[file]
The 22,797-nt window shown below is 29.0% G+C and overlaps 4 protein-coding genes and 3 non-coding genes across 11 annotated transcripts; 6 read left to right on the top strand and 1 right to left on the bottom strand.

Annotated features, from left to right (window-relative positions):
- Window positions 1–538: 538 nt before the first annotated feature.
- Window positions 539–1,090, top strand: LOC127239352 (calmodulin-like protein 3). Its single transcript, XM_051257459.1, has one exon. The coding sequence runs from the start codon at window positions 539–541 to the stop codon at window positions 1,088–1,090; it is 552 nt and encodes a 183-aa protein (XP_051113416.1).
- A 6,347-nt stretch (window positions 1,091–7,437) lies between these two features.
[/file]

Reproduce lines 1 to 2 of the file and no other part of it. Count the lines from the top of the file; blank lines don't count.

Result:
The 22,797-nt window shown below is 29.0% G+C and overlaps 4 protein-coding genes and 3 non-coding genes across 11 annotated transcripts; 6 read left to right on the top strand and 1 right to left on the bottom strand.

Annotated features, from left to right (window-relative positions):